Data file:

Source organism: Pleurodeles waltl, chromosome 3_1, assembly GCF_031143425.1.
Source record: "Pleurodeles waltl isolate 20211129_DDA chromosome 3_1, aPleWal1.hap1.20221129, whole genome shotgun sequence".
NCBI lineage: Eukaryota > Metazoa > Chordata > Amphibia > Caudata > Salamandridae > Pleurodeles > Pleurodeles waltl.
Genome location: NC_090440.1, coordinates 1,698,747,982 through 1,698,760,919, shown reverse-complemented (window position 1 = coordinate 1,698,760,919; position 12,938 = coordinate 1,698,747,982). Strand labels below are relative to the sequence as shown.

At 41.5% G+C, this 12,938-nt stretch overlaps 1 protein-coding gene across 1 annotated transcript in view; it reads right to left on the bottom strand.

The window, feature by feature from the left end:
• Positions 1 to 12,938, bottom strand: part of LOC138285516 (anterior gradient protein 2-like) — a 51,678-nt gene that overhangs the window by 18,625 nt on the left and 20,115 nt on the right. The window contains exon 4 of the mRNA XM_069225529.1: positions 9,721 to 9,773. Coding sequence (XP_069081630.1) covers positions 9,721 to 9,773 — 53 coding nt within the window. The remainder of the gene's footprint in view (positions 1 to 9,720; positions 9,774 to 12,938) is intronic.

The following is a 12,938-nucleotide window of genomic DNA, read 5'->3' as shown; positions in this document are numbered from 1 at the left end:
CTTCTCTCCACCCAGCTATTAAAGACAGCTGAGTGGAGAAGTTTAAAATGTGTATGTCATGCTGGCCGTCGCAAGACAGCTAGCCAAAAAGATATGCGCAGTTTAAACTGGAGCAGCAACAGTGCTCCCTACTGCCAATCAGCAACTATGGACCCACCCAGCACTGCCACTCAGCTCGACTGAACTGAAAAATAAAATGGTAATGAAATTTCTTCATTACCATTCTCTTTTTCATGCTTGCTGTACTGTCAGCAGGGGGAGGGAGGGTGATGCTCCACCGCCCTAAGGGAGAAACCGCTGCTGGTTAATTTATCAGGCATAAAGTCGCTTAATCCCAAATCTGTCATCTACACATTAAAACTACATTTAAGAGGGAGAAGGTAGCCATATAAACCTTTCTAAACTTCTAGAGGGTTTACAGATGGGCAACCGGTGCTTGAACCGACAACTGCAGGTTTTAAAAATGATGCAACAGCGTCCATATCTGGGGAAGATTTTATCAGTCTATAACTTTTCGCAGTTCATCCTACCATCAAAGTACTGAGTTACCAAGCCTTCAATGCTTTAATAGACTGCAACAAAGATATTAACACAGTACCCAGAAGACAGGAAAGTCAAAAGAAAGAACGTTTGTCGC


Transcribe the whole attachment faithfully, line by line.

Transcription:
Source organism: Pleurodeles waltl, chromosome 3_1, assembly GCF_031143425.1.
Source record: "Pleurodeles waltl isolate 20211129_DDA chromosome 3_1, aPleWal1.hap1.20221129, whole genome shotgun sequence".
NCBI lineage: Eukaryota > Metazoa > Chordata > Amphibia > Caudata > Salamandridae > Pleurodeles > Pleurodeles waltl.
Genome location: NC_090440.1, coordinates 1,698,747,982 through 1,698,760,919, shown reverse-complemented (window position 1 = coordinate 1,698,760,919; position 12,938 = coordinate 1,698,747,982). Strand labels below are relative to the sequence as shown.

At 41.5% G+C, this 12,938-nt stretch overlaps 1 protein-coding gene across 1 annotated transcript in view; it reads right to left on the bottom strand.

The window, feature by feature from the left end:
• Positions 1 to 12,938, bottom strand: part of LOC138285516 (anterior gradient protein 2-like) — a 51,678-nt gene that overhangs the window by 18,625 nt on the left and 20,115 nt on the right. The window contains exon 4 of the mRNA XM_069225529.1: positions 9,721 to 9,773. Coding sequence (XP_069081630.1) covers positions 9,721 to 9,773 — 53 coding nt within the window. The remainder of the gene's footprint in view (positions 1 to 9,720; positions 9,774 to 12,938) is intronic.

The following is a 12,938-nucleotide window of genomic DNA, read 5'->3' as shown; positions in this document are numbered from 1 at the left end:
CTTCTCTCCACCCAGCTATTAAAGACAGCTGAGTGGAGAAGTTTAAAATGTGTATGTCATGCTGGCCGTCGCAAGACAGCTAGCCAAAAAGATATGCGCAGTTTAAACTGGAGCAGCAACAGTGCTCCCTACTGCCAATCAGCAACTATGGACCCACCCAGCACTGCCACTCAGCTCGACTGAACTGAAAAATAAAATGGTAATGAAATTTCTTCATTACCATTCTCTTTTTCATGCTTGCTGTACTGTCAGCAGGGGGAGGGAGGGTGATGCTCCACCGCCCTAAGGGAGAAACCGCTGCTGGTTAATTTATCAGGCATAAAGTCGCTTAATCCCAAATCTGTCATCTACACATTAAAACTACATTTAAGAGGGAGAAGGTAGCCATATAAACCTTTCTAAACTTCTAGAGGGTTTACAGATGGGCAACCGGTGCTTGAACCGACAACTGCAGGTTTTAAAAATGATGCAACAGCGTCCATATCTGGGGAAGATTTTATCAGTCTATAACTTTTCGCAGTTCATCCTACCATCAAAGTACTGAGTTACCAAGCCTTCAATGCTTTAATAGACTGCAACAAAGATATTAACACAGTACCCAGAAGACAGGAAAGTCAAAAGAAAGAACGTTTGTCGC